“It’s looking like a close battle, folks, with the last two challengers fighting on the very top of Magnic Tower. It’s taken us almost a week to get up to this point, but now the final stretch is close at hand! Leandra’s Drapion has been an absolute menace in this fight, while Otto has proven himself and his Pokemon no small threat. But will he be able to overcome the last hurdle and take down Leandra?”

Genevieve—Jenny for short—stepped off the pier and onto the dock of Helix Port, pausing to stare at the small city laid out before her. At first glance it was clear this was the ‘tourist’ section of the city. Shops and restaurants lined the boardwalk within clear sight of the docks—stores selling Four Isle-themed knickknacks, shot glasses, T-shirts and bathing suits with ‘I <3 HELIX PORT’ or other such touristy phrases.

Small stalls lined the walk as well, selling salt-loaded french fries, corndogs, or fried fish “fresh from the ocean.” The smell of oil and fat hung thick in the air, even with the salty ocean breeze coming in. Not far west of the docks, people gravitated toward the already-overcrowded beach, even with the sun halfway over the horizon and falling.

“Oh, and it looks like Otto’s last Pokemon is out, and that Skarmory of his is a true menace. Look how it soars, folks! I don’t know about you, viewers, but I certainly wouldn’t want to be on the other end of those bladed wings.”

Jenny shifted her pack, ignoring the boardwalk despite the grumbling in her stomach. The food, like on the boat, would be more expensive closer to the boardwalk, and judging by those lines in front of the stalls it would be well past nightfall before she got her turn. She didn’t have to walk far to find the first set of hotels lined up right by the dock—most probably had balconies overlooking the sea, or even backdoors and ‘special, exclusive access pathways’ to get to the beach.

And each one would cost her an arm and maybe a foot for their smallest room, if one was even available. Jenny ignored the pretty lights and the tempting scents and headed deeper into the port city. She hoped to find a place to stay—she’d heard the streets here could be dangerous, especially for a woman alone—and she had no intentions of sleeping outside. Not if she could help it.

“The contestants haven’t been standing idle either, folks,” the announcer said. “Leandra and Otto are still trading blows with their Magnic-approved steel blades—you’ll never find better steel than Magnic steel, viewers, remember that. But—Oooh, the Drapion caught Skarmory in its pincers! Skarmory is trapped now, and all that’s left is Otto himself. It doesn’t look good for our underdog challenger.”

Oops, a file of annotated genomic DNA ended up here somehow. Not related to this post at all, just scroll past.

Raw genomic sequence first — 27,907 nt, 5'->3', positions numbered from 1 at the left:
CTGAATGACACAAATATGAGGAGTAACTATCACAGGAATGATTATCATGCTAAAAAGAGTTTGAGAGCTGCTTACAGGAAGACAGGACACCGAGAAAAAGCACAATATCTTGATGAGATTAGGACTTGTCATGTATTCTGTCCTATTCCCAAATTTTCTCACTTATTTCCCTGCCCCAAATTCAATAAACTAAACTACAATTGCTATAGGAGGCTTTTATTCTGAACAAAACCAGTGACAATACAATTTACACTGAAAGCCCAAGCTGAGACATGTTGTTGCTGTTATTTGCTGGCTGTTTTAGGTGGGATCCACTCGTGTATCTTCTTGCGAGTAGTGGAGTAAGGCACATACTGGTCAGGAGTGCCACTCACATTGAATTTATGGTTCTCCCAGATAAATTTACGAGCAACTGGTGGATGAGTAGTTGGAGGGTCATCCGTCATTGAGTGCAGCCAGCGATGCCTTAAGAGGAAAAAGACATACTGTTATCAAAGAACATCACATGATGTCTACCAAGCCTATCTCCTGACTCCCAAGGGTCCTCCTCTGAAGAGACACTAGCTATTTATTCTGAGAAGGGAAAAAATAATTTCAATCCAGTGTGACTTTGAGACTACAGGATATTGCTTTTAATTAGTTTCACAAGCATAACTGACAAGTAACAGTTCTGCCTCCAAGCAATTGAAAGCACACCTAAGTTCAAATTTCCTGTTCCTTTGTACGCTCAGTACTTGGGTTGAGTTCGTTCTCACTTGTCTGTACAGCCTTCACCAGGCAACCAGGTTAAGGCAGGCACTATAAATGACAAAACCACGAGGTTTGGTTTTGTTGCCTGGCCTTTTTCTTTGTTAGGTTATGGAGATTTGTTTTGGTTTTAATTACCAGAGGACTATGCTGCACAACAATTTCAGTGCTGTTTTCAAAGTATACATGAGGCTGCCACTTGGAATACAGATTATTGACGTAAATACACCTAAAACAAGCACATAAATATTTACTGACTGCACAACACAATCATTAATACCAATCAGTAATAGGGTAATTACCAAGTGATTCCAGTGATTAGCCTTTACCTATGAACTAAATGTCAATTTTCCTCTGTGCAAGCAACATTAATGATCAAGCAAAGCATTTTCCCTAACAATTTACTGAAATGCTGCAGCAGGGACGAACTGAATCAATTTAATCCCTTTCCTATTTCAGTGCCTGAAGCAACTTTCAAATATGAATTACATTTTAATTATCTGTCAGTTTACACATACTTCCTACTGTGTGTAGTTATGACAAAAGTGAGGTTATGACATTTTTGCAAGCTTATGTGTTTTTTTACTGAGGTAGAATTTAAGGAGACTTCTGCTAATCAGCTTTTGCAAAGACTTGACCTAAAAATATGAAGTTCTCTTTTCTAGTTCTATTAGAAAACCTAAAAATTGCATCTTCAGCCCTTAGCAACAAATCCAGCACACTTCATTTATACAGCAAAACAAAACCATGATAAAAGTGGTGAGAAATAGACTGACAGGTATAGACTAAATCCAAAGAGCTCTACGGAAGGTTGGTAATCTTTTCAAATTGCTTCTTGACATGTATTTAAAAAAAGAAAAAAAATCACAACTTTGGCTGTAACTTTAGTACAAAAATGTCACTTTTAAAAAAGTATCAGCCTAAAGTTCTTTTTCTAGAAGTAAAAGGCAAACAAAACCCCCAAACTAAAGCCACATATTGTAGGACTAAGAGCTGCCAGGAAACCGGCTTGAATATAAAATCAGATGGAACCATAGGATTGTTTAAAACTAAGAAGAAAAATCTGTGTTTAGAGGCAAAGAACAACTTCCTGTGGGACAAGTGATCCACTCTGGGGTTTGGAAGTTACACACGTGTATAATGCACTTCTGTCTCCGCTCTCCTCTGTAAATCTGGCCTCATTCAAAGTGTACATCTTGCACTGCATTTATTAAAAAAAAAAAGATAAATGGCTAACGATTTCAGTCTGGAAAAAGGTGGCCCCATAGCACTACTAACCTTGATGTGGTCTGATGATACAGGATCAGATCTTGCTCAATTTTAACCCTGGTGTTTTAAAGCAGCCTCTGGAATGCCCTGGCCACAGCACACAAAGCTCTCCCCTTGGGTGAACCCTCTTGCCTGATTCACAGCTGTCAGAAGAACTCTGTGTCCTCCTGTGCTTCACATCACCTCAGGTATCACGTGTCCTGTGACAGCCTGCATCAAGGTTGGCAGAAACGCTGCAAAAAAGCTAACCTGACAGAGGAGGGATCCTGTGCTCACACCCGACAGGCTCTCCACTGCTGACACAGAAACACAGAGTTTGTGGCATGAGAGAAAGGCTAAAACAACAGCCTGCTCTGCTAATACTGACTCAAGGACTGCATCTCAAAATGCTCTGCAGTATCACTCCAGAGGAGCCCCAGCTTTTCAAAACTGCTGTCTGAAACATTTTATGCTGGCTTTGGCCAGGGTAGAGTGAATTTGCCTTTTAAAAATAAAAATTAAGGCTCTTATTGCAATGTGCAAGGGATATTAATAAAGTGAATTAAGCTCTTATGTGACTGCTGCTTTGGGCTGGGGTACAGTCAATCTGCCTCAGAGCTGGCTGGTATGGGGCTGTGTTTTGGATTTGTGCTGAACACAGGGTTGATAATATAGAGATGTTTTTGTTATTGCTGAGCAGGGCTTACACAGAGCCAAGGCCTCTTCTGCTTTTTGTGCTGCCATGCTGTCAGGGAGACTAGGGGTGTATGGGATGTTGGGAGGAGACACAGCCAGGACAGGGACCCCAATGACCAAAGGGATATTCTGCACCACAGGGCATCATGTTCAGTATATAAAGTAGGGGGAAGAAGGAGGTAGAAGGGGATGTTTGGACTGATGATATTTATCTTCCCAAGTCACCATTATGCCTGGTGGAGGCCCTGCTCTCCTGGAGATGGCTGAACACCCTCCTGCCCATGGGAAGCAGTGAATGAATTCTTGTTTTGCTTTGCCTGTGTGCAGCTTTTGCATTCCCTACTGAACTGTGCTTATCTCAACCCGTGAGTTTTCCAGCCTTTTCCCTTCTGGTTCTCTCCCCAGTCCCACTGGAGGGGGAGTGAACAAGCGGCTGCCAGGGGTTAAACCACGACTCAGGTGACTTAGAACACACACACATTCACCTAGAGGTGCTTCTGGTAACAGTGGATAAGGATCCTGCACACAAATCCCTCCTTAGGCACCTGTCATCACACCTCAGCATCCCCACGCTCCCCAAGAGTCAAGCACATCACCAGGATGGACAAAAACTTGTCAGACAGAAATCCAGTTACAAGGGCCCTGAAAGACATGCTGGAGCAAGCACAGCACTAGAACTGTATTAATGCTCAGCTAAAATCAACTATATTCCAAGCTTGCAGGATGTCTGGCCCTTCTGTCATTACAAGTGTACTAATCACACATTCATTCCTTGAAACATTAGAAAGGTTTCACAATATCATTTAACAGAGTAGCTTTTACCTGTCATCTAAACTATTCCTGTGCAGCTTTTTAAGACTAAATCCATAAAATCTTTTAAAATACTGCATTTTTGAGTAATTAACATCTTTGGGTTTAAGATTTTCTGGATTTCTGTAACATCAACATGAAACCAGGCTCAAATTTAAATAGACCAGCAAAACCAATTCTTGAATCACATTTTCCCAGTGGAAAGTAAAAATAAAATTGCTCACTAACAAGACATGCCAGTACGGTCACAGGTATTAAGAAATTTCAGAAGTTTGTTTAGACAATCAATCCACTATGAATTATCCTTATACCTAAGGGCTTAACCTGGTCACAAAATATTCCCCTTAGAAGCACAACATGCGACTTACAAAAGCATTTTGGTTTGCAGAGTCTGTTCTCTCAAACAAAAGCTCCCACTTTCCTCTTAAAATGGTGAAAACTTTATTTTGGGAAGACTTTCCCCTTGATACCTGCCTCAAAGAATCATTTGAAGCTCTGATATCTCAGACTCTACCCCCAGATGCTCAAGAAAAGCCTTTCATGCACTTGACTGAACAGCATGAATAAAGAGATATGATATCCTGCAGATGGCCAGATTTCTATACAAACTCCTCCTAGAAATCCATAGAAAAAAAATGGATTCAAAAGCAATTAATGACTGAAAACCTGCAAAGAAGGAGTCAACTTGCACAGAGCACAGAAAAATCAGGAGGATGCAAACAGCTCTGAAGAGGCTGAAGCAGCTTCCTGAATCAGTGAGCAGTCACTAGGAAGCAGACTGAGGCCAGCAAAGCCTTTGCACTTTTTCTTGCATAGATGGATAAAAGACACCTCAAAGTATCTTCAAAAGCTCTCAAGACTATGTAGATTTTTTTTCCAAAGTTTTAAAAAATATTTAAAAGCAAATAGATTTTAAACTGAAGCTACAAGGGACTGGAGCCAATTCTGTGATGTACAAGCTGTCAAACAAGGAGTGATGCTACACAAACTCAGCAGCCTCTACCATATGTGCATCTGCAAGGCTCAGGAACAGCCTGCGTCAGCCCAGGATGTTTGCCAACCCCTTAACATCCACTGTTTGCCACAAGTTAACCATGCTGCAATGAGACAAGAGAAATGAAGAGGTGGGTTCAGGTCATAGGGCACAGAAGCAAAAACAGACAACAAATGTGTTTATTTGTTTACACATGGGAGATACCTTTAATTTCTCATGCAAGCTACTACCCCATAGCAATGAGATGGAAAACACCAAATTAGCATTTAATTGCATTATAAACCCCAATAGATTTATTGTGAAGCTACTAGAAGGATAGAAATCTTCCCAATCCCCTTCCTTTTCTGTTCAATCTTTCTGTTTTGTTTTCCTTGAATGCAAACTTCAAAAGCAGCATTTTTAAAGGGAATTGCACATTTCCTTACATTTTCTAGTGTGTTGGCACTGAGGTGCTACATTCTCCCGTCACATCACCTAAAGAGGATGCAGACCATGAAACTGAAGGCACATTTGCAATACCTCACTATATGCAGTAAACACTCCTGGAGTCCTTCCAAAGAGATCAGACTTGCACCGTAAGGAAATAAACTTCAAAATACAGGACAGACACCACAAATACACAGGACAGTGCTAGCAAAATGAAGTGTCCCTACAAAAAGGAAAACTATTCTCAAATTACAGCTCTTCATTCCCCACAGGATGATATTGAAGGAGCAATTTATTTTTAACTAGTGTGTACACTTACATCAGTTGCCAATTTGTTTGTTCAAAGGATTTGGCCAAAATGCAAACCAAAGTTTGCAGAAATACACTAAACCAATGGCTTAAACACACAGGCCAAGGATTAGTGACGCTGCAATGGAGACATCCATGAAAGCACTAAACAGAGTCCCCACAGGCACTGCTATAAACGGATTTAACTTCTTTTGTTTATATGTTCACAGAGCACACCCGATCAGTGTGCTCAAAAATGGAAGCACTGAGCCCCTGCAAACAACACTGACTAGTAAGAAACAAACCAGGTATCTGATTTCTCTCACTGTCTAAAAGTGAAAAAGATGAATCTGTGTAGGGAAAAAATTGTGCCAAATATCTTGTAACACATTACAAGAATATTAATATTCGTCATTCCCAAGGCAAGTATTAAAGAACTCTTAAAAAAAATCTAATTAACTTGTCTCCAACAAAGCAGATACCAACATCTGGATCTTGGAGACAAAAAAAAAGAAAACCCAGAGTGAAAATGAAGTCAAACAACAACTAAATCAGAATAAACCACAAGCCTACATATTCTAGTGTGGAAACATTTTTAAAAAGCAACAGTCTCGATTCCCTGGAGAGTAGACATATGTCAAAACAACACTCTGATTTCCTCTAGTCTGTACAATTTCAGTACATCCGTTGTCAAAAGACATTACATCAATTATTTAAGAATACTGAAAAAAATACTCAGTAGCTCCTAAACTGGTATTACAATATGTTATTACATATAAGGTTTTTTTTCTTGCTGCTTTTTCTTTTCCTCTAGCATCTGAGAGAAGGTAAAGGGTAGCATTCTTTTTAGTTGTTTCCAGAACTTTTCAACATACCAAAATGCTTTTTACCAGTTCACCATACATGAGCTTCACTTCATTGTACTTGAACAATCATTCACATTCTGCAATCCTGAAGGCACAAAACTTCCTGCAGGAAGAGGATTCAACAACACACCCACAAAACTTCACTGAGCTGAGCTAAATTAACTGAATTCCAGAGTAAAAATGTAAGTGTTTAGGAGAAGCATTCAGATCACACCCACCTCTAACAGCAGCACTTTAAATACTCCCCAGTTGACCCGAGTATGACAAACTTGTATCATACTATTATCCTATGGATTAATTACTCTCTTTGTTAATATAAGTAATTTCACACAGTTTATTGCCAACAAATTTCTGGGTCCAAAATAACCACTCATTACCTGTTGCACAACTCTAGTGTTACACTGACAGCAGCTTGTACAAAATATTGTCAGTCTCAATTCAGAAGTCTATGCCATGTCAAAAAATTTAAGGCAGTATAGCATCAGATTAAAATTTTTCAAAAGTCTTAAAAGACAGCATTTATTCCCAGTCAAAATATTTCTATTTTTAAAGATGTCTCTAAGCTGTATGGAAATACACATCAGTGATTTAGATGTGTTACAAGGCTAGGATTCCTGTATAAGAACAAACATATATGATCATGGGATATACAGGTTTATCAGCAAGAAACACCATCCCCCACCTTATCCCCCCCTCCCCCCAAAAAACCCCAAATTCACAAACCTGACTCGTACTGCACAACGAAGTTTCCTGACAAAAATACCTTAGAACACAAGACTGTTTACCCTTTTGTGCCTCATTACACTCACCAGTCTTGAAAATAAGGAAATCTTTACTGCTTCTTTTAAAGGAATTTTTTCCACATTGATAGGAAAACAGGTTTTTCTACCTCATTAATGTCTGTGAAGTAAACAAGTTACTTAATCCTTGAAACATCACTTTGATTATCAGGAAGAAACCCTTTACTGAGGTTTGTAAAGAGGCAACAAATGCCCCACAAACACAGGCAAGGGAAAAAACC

“Allura,” Jenny said. “Are you satisfied now? I’d like my phone back, please. Allura?”

“And there’s the surrender we’ve been waiting for. Otto concedes defeat, which means Leandra is clear to climb those final steps and Ascend the Tower, and that will conclude this year’s Magnic challenge.”

“Allura!”

The Mawile walking behind her a step jumped with a surprised yelp, then glanced up at Jenny with those big red eyes and a sheepish smile. She hesitated, then adopted a look of pure innocence that Jenny didn’t believe for a second.

“Come on, Allura,” Jenny said, holding out her hand. “The fight’s over. Besides, you’ve seen it half a dozen times already, and I’d like to preserve some of the battery tonight. Don’t give me that look. I’m not falling for your fake tears.”

Allura’s expression turned sullen and she reluctantly picked Jenny’s phone off the ground, then handed it up to her. Jenny had to stoop a little to take it back, but she gave her friend an affectionate pat on the head, which made the little Mawile smile.

Maybe there was still some time to find a treat before bed. An inexpensive treat. Jenny didn’t want her Allura to get fat, after all. She glanced over her shoulder, catching a glimpse of the yellow cocoon hanging from her pack. Mars seemed perfectly content, though it was hard to tell now. She missed having the friendly Weedle on her shoulder, but he seemed happy enough where he was.

“I’m beat,” Jenny said aloud. “Come, Allura. Let’s go find a place to stay the night.”

She’d surprise her friend with a treat later. Probably.

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Catherine entered the long, narrow hallway behind the Heritage bar, heavy duffle bag tucked under one arm and an excited grin on her face as she hurried towards her goal. The back entrance was seldom used, but the owner allowed performers to go in and out that way, to give them a bit of privacy. Anyone caught loitering near that entrance was quickly disabused of their foolishness.

She could barely contain her excitement. She’d spent all day half dreaming of tonight, and her belly was so crowded with bumblebees and butterflies she half expected some might come flying out if she opened her mouth. Well, none did, but there was always a chance. And wouldn’t that be a sight to see.

Giggling to herself, Cat slipped into a back room and shut the door behind her, locking it to make sure no one would walk in on her. Then she took a deep breath and set her burden down on the vanity. The room was about as small as the master bedroom in her and Angie’s apartment, with a large vanity taking up a quarter of the space and a few standing racks for hanging dresses or suits, a closet for storing her belongings, and a small washstand for cleaning off makeup or just washing hands.